1. Isn't it weird that ... coal counts as clean energy?
Yes. In fact, I'd argue that's the weirdest thing that's ever shown up in this column dedicated exclusively to weirdness.
But that's precisely what a Republican bill that's cued up for a floor vote in the state senate does. The bill would allow utilities that buy power from the TransAlta coal-fired power plant to reduce their energy load by the equivalant amount when calculating progress toward meeting I-937. (I-937 is the 2006 voter-approved initiative that mandated electric utilities get 15 percent of their load from renewable sources by 2020.)
The TransAlta loophole means this: if 10 percent of a utility's power was purchased from TransAlta, the utility's I-937 mandate would be reduced by 10 percent. Bottom line: Utilities can use dirty energy to meet the voter-approved clean energy initiative.
A Republican bill would allow utilities to use dirty energy to meet the voter-approved clean energy initiative. It'd be like cutting fries out of your diet and replacing them with onion rings. To add some sick irony to the weirdness: In an unambiguous recognition that coal is the opposite of clean energy, the legislature passed a historic bill two years ago to phase out coal at the TransAlta plant by 2025.
This bill facilitates that ramp-down by selling dirty energy to other power plants in an effort to fulfill renewable energy goals. It'd be like cutting fries out of your diet and replacing them with onion rings.
2. Isn't it weird that .... 2013's liberal cause celebre, gun control, may be bankrolled at the polls by Nick Hanauer, the same wealthy Democratic donor who bankrolled last year's liberal bete noire—charter schools.
Indeed, the new gun control group, Washington Alliance for Gun Responsibility, which is being funded by Hanauer, may play a prominent role in Rep. Jamie Pedersen's (D-43, Capitol Hill) strategy to pass a universal background check bill.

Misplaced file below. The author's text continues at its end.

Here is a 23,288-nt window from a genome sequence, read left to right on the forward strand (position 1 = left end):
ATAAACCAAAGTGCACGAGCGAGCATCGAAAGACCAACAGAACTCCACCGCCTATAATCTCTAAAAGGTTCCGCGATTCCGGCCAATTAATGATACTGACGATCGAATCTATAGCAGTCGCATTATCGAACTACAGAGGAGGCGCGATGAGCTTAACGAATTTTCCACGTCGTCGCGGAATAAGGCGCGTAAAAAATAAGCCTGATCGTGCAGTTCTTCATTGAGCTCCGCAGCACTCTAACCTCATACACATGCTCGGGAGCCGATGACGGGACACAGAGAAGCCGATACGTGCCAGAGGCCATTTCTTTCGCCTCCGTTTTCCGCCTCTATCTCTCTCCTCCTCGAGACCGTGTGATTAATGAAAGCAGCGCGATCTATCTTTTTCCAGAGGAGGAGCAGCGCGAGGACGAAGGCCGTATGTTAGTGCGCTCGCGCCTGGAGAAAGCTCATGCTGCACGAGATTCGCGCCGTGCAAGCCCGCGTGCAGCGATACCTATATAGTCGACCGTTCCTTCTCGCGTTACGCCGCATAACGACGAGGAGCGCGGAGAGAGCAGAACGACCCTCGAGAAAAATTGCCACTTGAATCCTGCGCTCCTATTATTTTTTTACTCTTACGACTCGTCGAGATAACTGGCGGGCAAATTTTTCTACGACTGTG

Seattle Times reporter Brian Rosenthal is all over the story, but basically: Pedersen wasn't able to convince enough pro-gun rights Democrats to go along with his bill, so he's resorted to adding a referendum clause, which means the legislation must go to a public vote; the move gives pro-gun rights legislators cover, and likely means it will pass the house soon (maybe tonight).
It also means Hanauer's supposed evil corporate money (he spent more than $1 million on last year's successful charter intiative), will now be critical when the liberal gun control referendum goes to the people.
The legislation also has to pass the senate. While the votes are there, the Republican-dominated Majority Coalition Caucus, which runs the senate, may block a vote.
Which brings up another weird fact.
3. Isn't it weird that ... a cosponsor of the senate version of the background checks bill is senate majority leader Sen. Rodney Tom (D-48, Medina)? Yet despite Tom's pledge that empowering the GOP (as he did by joining their caucus) wouldn't upend the state's blue policy agenda (79 percent of Washington voters support universal background checks), a successful house vote on gun control may never get a vote in his senate.
Indeed, the senate version, sponsored by Sen. Adam Kline (D-37, South Seattle) bill with 23 co-sponsors, never got a hearing to begin with.